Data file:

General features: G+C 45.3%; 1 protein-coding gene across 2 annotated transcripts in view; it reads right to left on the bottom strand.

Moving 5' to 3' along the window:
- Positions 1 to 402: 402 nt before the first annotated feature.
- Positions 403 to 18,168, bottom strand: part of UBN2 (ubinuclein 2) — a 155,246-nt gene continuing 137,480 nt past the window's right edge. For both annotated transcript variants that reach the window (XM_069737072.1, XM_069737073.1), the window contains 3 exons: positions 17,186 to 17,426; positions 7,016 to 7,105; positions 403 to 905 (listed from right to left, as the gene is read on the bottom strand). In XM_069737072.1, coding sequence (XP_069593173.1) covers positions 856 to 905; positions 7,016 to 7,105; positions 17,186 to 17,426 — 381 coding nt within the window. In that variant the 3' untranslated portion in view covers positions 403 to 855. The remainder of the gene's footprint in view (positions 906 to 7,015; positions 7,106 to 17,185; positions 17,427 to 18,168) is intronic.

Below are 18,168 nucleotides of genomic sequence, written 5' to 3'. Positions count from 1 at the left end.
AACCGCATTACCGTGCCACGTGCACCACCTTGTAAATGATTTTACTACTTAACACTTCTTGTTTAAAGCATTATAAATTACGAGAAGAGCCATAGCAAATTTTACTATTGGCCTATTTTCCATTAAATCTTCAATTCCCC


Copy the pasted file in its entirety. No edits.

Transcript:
General features: G+C 45.3%; 1 protein-coding gene across 2 annotated transcripts in view; it reads right to left on the bottom strand.

Moving 5' to 3' along the window:
- Positions 1 to 402: 402 nt before the first annotated feature.
- Positions 403 to 18,168, bottom strand: part of UBN2 (ubinuclein 2) — a 155,246-nt gene continuing 137,480 nt past the window's right edge. For both annotated transcript variants that reach the window (XM_069737072.1, XM_069737073.1), the window contains 3 exons: positions 17,186 to 17,426; positions 7,016 to 7,105; positions 403 to 905 (listed from right to left, as the gene is read on the bottom strand). In XM_069737072.1, coding sequence (XP_069593173.1) covers positions 856 to 905; positions 7,016 to 7,105; positions 17,186 to 17,426 — 381 coding nt within the window. In that variant the 3' untranslated portion in view covers positions 403 to 855. The remainder of the gene's footprint in view (positions 906 to 7,015; positions 7,106 to 17,185; positions 17,427 to 18,168) is intronic.

Below are 18,168 nucleotides of genomic sequence, written 5' to 3'. Positions count from 1 at the left end.
AACCGCATTACCGTGCCACGTGCACCACCTTGTAAATGATTTTACTACTTAACACTTCTTGTTTAAAGCATTATAAATTACGAGAAGAGCCATAGCAAATTTTACTATTGGCCTATTTTCCATTAAATCTTCAATTCCCC